Consider Luckin Stock a Lesson, Not an Investment

It seems so long ago, but there was a point in time when Luckin Coffee (OTCMKTS:LKNCY) was hailed as the Chinese coffee chain equivalent of Starbucks (NASDAQ:SBUX). And with that, Luckin stock holders were posting pretty decent gains for a while.

Source: Ploy Makkason /

In hindsight, it might seem laughable that Zhejiang University of Finance and Economics researchers claimed, “As Luckin Coffee enters the international market, it has become a symbol of globalization, showing China’s coffee brand.”

Of course, it’s easy to mock past predictions. Before all of the scandals and scrutiny, the sky was the limit for Luckin stock. At least, that’s the way it seemed.

A cascade of problems, unfortunately, has culminated in the worst possible outcome for Luckin stock holders. Yet, some folks would dare to buy the shares in light of this. Is this sensible, or self-sabotage?

A Baseless Bounce in Luckin Stock

In the middle of the day on Feb. 8, Luckin stock was absolutely flying. At one point, it was up around 23% and seemed to be approaching $8.70 per share.

This price action should signal good news for the company, right? That would make sense, but we’re living in a time when short-term stock price moves aren’t always driven by reason.

On the prior trading day, Luckin stock had nearly been cut by more than 40%. The share price plunged from $12.82 at the close of Feb. 4 to $7.05 at the Feb. 5 close. On Feb. 10, Luckin stock closed at $7.69.

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Not to be morbid (I didn’t make up this term), but the Feb. 8 bounce is likely nothing more than a dead-cat bounce. The fact is, some folks feel the need to buy every dip, even if there’s no positive catalyst to justify the purchase.

A Cascade of Problems

I will now attempt to sum up the whirlwind of significant events regarding Luckin Coffee over the past year. So, here are the bullet points.

  • In early April 2020, it was revealed that some of the people at Luckin Coffee had fabricated transactions and inflated the company’s sales figures. Shockingly, Luckin’s internal investigation uncovered 2.2 billion yuan ($307.3 million at the time) worth of fake sales.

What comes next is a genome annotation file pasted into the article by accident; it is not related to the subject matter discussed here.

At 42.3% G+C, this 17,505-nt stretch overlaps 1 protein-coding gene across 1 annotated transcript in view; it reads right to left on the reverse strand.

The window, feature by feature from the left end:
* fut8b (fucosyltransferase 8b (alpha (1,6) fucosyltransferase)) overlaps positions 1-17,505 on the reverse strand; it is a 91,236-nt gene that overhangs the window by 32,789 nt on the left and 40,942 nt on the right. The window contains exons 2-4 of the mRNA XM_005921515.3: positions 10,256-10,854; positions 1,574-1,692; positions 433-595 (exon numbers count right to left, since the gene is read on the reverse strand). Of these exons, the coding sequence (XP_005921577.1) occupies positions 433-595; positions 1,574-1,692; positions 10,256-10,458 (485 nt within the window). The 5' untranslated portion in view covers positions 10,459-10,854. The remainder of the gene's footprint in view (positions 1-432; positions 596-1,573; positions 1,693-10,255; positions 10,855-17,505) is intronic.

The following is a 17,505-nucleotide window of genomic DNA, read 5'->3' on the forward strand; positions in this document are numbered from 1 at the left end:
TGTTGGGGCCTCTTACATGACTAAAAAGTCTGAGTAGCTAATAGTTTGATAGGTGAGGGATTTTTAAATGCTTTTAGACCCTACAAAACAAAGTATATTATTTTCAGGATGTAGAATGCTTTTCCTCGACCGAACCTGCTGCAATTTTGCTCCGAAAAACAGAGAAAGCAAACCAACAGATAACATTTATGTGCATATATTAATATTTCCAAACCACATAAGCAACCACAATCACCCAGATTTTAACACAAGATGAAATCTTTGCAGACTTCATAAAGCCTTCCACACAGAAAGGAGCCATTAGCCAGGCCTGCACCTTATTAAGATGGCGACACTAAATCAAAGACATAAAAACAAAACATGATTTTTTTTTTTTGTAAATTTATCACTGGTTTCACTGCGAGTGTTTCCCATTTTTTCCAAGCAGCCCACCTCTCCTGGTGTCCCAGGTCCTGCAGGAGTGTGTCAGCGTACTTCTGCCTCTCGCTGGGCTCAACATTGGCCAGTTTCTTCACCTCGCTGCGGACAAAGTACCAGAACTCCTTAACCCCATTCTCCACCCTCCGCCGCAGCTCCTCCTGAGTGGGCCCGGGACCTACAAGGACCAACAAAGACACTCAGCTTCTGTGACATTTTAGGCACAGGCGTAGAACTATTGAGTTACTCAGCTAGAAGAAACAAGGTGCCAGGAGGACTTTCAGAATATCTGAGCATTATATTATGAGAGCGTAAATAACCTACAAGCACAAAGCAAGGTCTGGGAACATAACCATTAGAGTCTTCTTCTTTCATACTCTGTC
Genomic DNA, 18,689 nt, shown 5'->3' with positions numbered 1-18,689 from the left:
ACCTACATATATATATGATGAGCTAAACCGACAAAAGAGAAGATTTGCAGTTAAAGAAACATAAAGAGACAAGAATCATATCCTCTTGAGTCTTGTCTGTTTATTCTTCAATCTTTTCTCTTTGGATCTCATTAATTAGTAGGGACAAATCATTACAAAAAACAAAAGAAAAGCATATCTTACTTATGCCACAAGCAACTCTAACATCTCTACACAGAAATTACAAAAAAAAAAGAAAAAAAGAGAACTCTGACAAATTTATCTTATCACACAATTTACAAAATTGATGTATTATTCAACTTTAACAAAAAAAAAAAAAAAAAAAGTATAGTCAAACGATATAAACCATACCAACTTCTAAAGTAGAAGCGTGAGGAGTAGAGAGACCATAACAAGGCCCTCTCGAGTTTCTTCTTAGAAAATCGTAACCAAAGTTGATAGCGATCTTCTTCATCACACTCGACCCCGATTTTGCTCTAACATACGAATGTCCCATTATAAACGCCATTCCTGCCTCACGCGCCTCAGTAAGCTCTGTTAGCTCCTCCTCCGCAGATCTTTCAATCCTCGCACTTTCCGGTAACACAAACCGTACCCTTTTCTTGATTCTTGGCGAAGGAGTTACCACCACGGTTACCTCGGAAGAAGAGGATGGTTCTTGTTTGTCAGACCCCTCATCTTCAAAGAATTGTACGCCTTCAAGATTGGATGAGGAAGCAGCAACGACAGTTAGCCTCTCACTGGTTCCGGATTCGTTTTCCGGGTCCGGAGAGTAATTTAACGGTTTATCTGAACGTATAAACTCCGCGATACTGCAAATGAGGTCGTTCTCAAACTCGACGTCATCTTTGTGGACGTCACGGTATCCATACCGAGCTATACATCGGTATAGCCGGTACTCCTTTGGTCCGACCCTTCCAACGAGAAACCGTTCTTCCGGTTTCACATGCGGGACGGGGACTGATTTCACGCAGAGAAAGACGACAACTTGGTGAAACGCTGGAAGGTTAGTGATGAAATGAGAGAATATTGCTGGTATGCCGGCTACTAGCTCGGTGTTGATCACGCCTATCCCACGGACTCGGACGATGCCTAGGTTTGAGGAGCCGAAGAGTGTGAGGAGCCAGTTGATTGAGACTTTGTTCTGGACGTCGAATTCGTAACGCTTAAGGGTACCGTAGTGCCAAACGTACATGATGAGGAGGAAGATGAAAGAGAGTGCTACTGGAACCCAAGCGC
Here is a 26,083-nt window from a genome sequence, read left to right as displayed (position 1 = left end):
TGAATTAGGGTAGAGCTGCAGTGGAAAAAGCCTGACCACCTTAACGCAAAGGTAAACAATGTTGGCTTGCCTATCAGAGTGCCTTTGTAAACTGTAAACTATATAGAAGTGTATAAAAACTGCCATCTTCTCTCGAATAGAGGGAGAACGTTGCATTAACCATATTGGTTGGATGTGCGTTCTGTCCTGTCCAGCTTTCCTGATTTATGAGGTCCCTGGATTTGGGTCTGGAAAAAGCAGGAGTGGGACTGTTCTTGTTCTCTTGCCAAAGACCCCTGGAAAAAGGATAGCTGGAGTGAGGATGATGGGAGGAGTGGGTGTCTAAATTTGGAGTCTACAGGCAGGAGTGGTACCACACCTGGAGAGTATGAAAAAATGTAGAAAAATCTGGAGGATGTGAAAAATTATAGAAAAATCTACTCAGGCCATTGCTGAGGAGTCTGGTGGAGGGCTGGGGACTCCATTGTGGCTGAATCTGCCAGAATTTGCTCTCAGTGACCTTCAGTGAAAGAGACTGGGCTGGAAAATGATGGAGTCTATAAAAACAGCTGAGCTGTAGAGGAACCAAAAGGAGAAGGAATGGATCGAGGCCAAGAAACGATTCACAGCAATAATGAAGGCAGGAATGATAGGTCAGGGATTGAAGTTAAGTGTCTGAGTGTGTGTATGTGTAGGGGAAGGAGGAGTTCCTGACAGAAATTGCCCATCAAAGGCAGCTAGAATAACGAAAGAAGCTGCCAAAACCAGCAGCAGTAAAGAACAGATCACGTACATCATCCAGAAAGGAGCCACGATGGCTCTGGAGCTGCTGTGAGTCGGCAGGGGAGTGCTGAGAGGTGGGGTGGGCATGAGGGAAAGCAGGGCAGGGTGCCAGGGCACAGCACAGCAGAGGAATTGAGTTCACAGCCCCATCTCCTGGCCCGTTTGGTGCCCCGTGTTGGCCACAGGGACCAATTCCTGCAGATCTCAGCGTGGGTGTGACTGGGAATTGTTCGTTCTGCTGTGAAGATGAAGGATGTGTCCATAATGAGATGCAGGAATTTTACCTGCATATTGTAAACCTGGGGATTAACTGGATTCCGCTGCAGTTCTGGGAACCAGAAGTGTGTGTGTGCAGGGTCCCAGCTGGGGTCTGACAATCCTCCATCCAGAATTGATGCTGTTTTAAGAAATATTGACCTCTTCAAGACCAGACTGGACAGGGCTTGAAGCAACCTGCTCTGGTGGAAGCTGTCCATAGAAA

• On June 26, the Nasdaq Exchange announced that it would delist Luckin stock three days later. Not long afterwards, traders found the stock on the over-the-counter market instead of on the Nasdaq.
  • In July, board chairman and company co-founder Charles Zhengyao Lu was ousted. He was replaced by new Chairman and CEO Jinyi Guo.
  • Then, in August, Luckin received resignations from board members Jie Yang and Ying Zeng. Thus, it appeared that Luckin would at least have a fresh lineup at the executive level.
  • After all of that, investors awaited the Chinese government’s final judgment against Luckin. Reportedly, Chinese regulators decided to fine Luckin and a number of connected firms a total of 61 million yuan, which equates to $9.45 million today.
  • Moreover, Luckin Coffee paid a fine of $190 million to the Securities & Exchange Commission for its revenue overstatements.

‘B’ Is for Bankruptcy, Not Benefit

In May and then again in August, I practically begged people not to buy Luckin stock. I had a strong sense that a certain event was coming, which has indeed come to pass.

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In what ought to be the final act of this Shakespearean tragedy, Luckin Coffee officially filed for Chapter 15 bankruptcy protection on Feb. 5.

If you can believe it, the company’s press release somehow managed to spin this event in terms of stakeholder benefit:

“The Company is negotiating with its stakeholders regarding the restructuring of the Company’s financial obligations, to strengthen the Company’s balance sheet and enable it to emerge from the Cayman Proceeding as a going concern, for the benefit of all stakeholders.”

I know it’s trendy to trade “bankruptcy stocks,” but I wouldn’t touch this one with a 10-foot pole.

When companies spiral into bankruptcy proceedings, the retail shareholders almost always get the short end of the stick.

In all likelihood, the insiders and institutional-grade investors will get first dibs, while the retail traders will be the last ones to have access to the company’s dwindling value.

The Bottom Line on Luckin Stock

Maybe you’re thinking about buying shares of Luckin based on the “greater fool theory,” which states that you can make money from a bad stock because someone else will inevitably buy it at a higher price.

I say that’s a fool’s game and it’s not worth playing. Stick to companies that are in growth mode, not bankruptcy mode. There are many great stocks to choose from, and Luckin stock’s not one of them.

On the date of publication, David Moadel did not have (either directly or indirectly) any positions in the securities mentioned in this article.

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